The strength you didn’t know you had

The strength you didn’t know you had

Character_StrengthsI like to talk about strengths.

And because I spend a lot of my time talking with people, I am convinced that each of us has at least one strength we are not aware of at all. Or perhaps we are aware of something of a strength, but do not fully appreciate that strength the way it is perceived by others. I especially love talking about those.

The thing about strengths…

The nature of a strength is that it is something you do which doesn’t cost you a great deal to be good at. In fact, using your strength is a source of mental energy for you, making it a pleasure to engage with it. Knowing this, it is easy to see how our strengths might elude us, but not others: they might really catch the eye of others, but to us what we do is the norm, and so we take our strength for granted.


The case of Bob’s hidden strength

Take for example Bob*. Bob had invited me to facilitate a team development day with him and his team. Using VIA Strengths Cards the team explored each others’ strengths to build a team profile. Working in pairs the team chose those cards they felt applied to their colleague, explaining along the way why they opted for each one.

The conversations around the room were revealing. Every participant discovered how something they ‘just do’ was considered a strength in the eyes of their colleague. It was a very cheerful session, peppered with hoots of laughter and the odd squeal of disbelief.

Bob had opted to study his cards on his own instead of joining a pair to make a three. When the team decided to pick Bob’s strengths cards for him, they noted with surprise that ‘creativity’ was not a card he had picked for himself. The discussion which followed highlighted not only how Bob’s talent for problem solving was seen as above average by all, it also showed Bob that his personal interpretation of ‘creativity’ was entirely different from his colleagues’.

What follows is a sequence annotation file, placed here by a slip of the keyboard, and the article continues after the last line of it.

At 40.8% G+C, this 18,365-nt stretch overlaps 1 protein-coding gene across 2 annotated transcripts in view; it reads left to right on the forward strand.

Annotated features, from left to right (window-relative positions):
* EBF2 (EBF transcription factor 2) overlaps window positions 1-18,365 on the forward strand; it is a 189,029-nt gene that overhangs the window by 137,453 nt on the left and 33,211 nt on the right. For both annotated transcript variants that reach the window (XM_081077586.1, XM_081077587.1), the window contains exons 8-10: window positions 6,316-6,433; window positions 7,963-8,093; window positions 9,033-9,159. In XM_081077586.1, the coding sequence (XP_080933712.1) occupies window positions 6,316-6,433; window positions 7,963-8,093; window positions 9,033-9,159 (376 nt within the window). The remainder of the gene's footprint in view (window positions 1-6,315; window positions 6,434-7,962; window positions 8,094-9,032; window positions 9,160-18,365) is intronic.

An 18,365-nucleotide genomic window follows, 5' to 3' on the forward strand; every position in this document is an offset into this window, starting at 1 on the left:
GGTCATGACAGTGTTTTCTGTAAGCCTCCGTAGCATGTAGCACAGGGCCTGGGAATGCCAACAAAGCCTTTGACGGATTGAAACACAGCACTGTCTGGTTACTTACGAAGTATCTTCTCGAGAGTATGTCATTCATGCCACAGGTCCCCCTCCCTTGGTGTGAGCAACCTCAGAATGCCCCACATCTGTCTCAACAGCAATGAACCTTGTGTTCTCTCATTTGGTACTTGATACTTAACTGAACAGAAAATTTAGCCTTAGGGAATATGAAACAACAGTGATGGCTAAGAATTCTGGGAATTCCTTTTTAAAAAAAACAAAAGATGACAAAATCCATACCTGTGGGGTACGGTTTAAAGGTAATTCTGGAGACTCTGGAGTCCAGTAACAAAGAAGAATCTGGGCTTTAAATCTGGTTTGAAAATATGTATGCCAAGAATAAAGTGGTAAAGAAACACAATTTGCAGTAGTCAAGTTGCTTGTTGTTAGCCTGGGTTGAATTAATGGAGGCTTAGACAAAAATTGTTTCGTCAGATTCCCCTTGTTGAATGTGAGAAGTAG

And the point of all this is…?

Bob made two discoveries: he was offered an updated definition for the strength of creativity, which included problem solving. He also found out how his team perceived him in this respect, adding a new insight into his leadership. Both of these revelations were important to him.

Working with strengths, whether in a 1:1 coaching session or in a team setting, is a positive way of exploring how others perceive you. You are very likely to discover that something you do and have been taking for granted yourself is a major contribution to team life in the eyes of co-workers.

Truly, what’s not to like?

Go on your own strengths discovery

Curious? Want some yourself? Well, here are a few tips to get you going.

  1. Do a free online strengths profile here (registration is required; free). Tip: write down your strengths before closing the window!
  2. Read some more about strengths to deepen your understanding of your strengths profile, here.
  3. Buy your own set of strengths cards, here. They can be used at work as well as with family! In fact, they have been known to open up the least talkative of teenagers to a good conversation.
  4. 10 tips to use Strengths Cards can be found here: Strenghts based cards 10_tips
  5. Drop me an email or a line to find out what I might be able to do for you or your team!

* Not his real name